One year on, families of those killed in Egypt’s “Maspero massacre” say they are still seeking justice.
The Coptic Orthodox church has chosen a new pope, Bishop Tawadros, to lead the Middle East’s biggest Christian community.
In a sumptuous ritual filled with prayer, chants and incense on Sunday at Abbasiya cathedral in Cairo, the 60-year-old bishop’s name was picked by a blindfolded child from a glass bowl in which the names of two other candidates had also been placed.
They were Bishop Rafael, 54, a medical doctor and current assistant bishop for central Cairo; and Father Rafael Ava Mina, the oldest of the five original candidates at 70.
Tawadros, of the Nile Delta province of Beheira, replaces Pope Shenouda III who led the church for four decades until he died in March aged 88.
Many Copts will look to the new pope to ensure that the voice of Christians, who have long complained of discrimination in Egypt, are heard.
Acting Pope Pachomios laid on Sunday the three names, already selected in a limited vote in church last week, in plastic balls inside the chalice before starting Mass.
He selected on Saturday 12 altar boys between the ages of five and eight, one of whom was ordered to pick the name during Sunday’s ceremony.
Tawadros will be the 118th pope in a line dating back to the origins of Christianity and to Saint Mark, the apostle and author of one of the four Gospels, who brought the new faith to Egypt.
Nearly 2,500 Coptic public officials, MPs, journalists and local councillors took part in the vote.
Strict measures were taken to ensure there was no foul play during the entire process, before a large congregation and televised. The three pieces of paper were all the same size, tied up the same way and placed in the box.
Shenuda, known as a careful, pragmatic leader, died at a critical time for the increasingly beleaguered minority, which has faced a surge in sectarian attacks after an uprising overthrew Hosni Mubarak in February 2011.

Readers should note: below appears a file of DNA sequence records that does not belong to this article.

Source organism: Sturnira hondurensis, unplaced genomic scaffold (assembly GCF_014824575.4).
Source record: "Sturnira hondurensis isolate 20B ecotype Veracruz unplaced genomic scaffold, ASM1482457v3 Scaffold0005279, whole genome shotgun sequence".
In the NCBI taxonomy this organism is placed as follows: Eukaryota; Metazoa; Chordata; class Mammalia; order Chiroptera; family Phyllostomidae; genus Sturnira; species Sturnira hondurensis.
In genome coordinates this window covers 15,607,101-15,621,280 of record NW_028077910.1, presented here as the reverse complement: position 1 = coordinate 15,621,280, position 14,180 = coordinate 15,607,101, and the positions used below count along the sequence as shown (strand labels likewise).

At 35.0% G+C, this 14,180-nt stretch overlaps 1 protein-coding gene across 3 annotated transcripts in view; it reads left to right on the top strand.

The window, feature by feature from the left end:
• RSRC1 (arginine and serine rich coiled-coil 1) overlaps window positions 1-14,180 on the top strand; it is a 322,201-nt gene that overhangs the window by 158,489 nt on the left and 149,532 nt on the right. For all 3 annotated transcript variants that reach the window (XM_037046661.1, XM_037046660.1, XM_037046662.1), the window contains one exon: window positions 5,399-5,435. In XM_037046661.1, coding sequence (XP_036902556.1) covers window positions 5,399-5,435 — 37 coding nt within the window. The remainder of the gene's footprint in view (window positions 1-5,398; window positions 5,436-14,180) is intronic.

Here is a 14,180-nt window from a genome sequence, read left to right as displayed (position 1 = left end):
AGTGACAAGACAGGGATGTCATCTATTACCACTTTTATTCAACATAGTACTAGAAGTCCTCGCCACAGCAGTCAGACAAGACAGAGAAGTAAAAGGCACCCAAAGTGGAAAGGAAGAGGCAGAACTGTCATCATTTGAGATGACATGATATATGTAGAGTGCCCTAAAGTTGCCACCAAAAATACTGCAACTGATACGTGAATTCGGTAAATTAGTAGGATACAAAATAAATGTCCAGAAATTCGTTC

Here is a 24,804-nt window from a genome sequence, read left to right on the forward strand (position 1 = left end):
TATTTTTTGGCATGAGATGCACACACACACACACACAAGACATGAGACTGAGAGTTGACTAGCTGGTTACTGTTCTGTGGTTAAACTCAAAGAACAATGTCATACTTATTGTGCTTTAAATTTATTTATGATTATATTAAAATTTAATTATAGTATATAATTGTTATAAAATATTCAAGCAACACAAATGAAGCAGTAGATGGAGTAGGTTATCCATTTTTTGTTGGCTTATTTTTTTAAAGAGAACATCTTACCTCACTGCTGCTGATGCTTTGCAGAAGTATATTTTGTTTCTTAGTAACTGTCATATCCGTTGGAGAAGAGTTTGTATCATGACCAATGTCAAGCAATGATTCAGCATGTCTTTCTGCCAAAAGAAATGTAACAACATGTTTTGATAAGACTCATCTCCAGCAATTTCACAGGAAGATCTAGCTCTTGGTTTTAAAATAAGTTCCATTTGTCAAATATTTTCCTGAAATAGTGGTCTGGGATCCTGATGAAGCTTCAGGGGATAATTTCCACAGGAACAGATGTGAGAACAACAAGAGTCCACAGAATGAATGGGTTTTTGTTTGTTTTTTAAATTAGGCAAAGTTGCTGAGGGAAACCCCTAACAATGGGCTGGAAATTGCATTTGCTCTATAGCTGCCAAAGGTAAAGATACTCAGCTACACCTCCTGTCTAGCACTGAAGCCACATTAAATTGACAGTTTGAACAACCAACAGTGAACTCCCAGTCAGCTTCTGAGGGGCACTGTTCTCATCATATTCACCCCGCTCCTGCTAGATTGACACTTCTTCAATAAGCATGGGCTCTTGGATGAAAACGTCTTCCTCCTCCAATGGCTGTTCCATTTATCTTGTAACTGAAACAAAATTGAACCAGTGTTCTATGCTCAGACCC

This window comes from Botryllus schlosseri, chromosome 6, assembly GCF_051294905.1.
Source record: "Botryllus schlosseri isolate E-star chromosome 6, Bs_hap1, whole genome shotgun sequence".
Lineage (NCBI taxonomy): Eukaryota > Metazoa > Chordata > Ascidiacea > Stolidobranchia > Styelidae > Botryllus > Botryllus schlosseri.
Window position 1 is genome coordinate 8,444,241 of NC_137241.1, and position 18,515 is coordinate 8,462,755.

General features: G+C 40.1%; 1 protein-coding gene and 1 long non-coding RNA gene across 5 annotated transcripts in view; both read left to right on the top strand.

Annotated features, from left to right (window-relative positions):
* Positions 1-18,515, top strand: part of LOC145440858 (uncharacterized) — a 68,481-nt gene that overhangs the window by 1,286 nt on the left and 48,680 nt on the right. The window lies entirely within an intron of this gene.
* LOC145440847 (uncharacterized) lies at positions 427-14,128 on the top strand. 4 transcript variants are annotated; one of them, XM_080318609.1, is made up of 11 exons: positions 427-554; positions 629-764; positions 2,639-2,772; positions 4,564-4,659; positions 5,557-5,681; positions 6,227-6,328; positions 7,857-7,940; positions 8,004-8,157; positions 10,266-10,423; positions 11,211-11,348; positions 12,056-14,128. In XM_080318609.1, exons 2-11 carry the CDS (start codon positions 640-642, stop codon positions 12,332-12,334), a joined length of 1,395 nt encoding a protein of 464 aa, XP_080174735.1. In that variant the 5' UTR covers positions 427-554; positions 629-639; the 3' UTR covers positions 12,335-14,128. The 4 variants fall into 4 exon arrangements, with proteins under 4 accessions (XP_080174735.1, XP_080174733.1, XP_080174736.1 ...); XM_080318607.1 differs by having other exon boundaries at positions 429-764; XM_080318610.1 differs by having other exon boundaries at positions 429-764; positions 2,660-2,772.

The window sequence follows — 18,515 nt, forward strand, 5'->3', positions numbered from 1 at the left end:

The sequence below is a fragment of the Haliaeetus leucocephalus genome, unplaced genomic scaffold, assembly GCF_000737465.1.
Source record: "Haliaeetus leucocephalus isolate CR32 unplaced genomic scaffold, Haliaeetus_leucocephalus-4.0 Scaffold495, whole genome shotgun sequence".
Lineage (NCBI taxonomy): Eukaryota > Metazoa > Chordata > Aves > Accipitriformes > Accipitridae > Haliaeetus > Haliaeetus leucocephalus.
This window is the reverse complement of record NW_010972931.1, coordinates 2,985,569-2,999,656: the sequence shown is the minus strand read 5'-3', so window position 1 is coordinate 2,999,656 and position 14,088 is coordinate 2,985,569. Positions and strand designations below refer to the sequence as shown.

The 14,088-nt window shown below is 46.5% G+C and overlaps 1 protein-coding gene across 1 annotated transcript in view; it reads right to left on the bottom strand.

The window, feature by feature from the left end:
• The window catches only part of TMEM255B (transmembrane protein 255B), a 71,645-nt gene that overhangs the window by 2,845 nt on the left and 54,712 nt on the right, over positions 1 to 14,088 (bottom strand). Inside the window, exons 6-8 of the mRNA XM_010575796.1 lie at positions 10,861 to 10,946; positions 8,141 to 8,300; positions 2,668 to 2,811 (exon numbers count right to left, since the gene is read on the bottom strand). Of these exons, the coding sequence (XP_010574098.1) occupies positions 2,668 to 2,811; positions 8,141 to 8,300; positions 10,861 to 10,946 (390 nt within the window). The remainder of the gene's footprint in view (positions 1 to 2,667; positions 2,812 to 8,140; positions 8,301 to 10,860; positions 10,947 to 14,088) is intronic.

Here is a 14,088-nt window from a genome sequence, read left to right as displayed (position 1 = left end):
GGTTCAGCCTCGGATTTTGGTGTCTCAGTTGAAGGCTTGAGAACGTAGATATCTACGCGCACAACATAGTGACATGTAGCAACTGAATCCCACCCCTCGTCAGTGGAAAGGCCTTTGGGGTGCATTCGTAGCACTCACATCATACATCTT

Al Jazeera’s Mike Hanna, reporting from Cairo on Sunday, said that traditionally speaking, the Coptic pope in Egypt have kept a low profile “although Pope Shenuda III had been accused of being close to the Mubarak regime”.
“Many hope the new pope will engage more on the political field because now the new constitution is being drafted, and they are hoping for a secular constitution,” he said.
The Pope of Alexandria and Patriarch of All Africa in the Holy See of St Mark the Apostle serves as the spiritual leader of Egypt’s Coptic Christians, who make up between six and 10 per cent of the country’s 83 million population.
Amid increased fears about the community’s future after Mubarak’s overthrow, Tawadros will be its main contact with Egypt’s first Islamist president, Mohamed Morsi.
The rise of Islamists after the revolution has sparked fears among Copts of further persecution at home, despite Morsi’s repeated promises to be a president “for all Egyptians”.
In the latest incident, five Copts were injured in clashes with Muslims at a church in a village south of Cairo on October 28, security sources said.
The violence broke out when Muslim villagers tried to block access to the church as the Coptic faithful arrived for Sunday mass.